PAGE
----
Consumer’s right to defect-free goods
More power to the consumer is our motto, whether buying rajma or a watch. Pushpa Girimaji tells you how to get empowered.delhi Updated: May 15, 2010 23:32 IST
This week I would like to begin with this letter from a reader on his frustrating experience with a well-known retail brand.
A busy doctor pursuing higher studies, he bought from three pairs of trousers at a discounted price of Rs 2,000 each during a ‘sale’ from this particular outlet. However, to his utter surprise, the fabric just gave way within a few wears, even before it was washed. What followed was even more disappointing.
On his complaint, a person in charge of the company showroom took back one pair and said it would be sent to the ‘quality cell’ for testing! That was a year ago. Till date, he has neither heard from the company nor got back his trousers.
I quote this case to highlight how retailers violate consumer rights, particularly in respect to goods bought during a sale. Whether it is a regular sale or a discounted sale, consumers have a right to defect free goods.
Or to put it differently, the goods bought must be of reasonably good quality and fit for the purpose for which it is bought.
If it turns out to be defective, then the consumer has every right to a defect free replacement or a refund.
The only exception is where the shopkeeper has specifically described the sale as a 'sale of defective goods' and sold it as such by pointing out the defect at the time of sale.
However, retailers often try to give consumers the impression that they have no rights whatsoever when it comes to goods bought at a discount. Some shops even put out boards to this effect.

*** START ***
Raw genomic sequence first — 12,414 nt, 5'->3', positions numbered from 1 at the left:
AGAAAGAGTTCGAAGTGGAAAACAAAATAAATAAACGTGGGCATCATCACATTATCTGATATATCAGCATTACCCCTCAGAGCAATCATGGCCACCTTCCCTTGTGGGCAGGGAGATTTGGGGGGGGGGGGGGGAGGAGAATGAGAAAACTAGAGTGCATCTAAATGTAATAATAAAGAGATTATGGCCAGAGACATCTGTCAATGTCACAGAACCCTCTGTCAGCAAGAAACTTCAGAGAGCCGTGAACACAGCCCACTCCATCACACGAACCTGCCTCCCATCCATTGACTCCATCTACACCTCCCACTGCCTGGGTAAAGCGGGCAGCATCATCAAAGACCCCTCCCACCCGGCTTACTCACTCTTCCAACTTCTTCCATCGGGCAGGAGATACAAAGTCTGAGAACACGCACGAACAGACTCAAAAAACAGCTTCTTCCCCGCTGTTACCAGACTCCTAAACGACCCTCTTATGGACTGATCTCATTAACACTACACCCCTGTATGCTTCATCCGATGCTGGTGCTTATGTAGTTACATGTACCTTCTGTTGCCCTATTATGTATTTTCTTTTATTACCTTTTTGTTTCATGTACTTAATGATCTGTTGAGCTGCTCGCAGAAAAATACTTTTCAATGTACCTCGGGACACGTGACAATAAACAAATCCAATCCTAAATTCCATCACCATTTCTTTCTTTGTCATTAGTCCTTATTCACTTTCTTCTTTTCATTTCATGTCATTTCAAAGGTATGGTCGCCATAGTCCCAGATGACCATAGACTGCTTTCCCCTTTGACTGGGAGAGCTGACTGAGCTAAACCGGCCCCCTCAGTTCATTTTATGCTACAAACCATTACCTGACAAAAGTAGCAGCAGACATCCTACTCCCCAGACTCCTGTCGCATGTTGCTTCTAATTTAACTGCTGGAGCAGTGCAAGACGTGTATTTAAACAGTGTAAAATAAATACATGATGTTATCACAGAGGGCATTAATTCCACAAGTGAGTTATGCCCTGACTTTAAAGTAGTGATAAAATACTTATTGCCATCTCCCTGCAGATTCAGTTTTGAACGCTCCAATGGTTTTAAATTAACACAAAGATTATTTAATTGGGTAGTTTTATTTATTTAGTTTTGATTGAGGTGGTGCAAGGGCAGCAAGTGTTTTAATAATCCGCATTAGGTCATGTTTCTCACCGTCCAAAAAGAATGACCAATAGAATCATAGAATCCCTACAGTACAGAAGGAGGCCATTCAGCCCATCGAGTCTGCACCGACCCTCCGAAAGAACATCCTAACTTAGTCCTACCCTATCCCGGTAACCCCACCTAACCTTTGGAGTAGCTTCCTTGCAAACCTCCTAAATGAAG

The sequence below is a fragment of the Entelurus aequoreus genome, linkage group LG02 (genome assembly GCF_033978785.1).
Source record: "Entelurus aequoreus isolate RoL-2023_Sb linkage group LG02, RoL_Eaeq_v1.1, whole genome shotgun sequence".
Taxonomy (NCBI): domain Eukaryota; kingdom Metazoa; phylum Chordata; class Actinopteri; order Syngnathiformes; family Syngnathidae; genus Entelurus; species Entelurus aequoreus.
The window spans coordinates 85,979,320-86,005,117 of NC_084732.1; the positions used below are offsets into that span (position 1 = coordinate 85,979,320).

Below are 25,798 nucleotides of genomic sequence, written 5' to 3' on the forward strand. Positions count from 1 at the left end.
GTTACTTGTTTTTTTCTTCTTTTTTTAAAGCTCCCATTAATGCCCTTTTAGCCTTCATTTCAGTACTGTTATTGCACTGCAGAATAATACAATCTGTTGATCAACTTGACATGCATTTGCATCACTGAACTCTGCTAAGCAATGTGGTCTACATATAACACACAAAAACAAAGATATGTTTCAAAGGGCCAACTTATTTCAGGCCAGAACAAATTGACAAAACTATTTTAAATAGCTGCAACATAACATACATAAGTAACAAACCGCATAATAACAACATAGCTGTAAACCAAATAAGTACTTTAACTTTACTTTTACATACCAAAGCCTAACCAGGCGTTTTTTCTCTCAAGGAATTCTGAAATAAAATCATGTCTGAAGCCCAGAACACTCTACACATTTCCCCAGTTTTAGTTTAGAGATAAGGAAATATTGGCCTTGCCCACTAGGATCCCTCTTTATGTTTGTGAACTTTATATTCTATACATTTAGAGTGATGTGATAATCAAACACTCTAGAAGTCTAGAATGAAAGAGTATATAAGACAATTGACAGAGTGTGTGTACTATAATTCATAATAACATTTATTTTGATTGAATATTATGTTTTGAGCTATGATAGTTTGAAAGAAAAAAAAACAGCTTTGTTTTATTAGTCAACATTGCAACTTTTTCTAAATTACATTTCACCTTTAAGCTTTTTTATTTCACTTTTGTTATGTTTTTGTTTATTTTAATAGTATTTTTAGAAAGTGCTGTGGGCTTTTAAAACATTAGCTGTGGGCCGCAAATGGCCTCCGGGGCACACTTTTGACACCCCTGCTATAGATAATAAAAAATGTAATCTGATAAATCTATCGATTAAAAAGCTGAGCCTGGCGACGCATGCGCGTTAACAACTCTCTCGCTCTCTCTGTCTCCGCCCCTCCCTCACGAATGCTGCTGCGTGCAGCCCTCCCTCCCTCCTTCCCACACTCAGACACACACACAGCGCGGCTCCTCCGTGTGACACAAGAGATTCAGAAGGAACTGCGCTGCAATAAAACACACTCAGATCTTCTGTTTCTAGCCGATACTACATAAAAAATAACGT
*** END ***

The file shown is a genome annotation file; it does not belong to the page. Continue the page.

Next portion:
In Ireland, for example, retailers who put up boards that say ‘No refund’ or ‘No exchange’ or ‘No liability accepted for faulty goods’ during a sale, could face prosecution.
India may not have such strong consumer protection regulations, but under the Consumer Protection Act, if the goods are not of the quality claimed by the seller or if the discount is not what is promised, then it becomes an unfair trade practice.
Making any false or misleading claim about a bargain sale is an unfair trade practice and a consumer who suffers on account of such a practice is entitled to compensation.
The consumer courts constituted under the Consumer Protection Act can also put a stop to such practice by giving suitable directions to the shopkeepers.
In the case that I have quoted above, for example, the consumer would not only be entitled to a refund or a replacement, but also compensation for the harassment undergone.
Here’s another example of consumer exploitation vis-à-vis a markdown sale.
Sarita Sharma: I bought a silk saree during a sale. The very first time I wore it, it rained and the colour from the saree’s border ran and completely ruined it. The shopkeeper however refuses to take it back saying it was sold during a sale. What can I do? I paid Rs 3,000 for the saree.
Answer: The shopkeeper cannot escape liability for a sub-standard product by saying that it was sold during a sale. If he had told you at the time of sale that he will give no guarantee for the colour fastness of the saree, I am sure you would not have wasted your money on it. So demand a replacement or a refund.
If he does not respond positively, you can file a complaint before the consumer court.
Or seek informal resolution of your dispute through the Mediation Centres set up by the Delhi government at the District Consumer Forum on Kasturba Gandhi Marg (Telephone: 23381759) or at the Delhi State Consumer Disputes Redressal Commission at Vikas Bhawan near ITO (Telephone 23379074)
Do you have any problems? Send in your queries to email@example.com.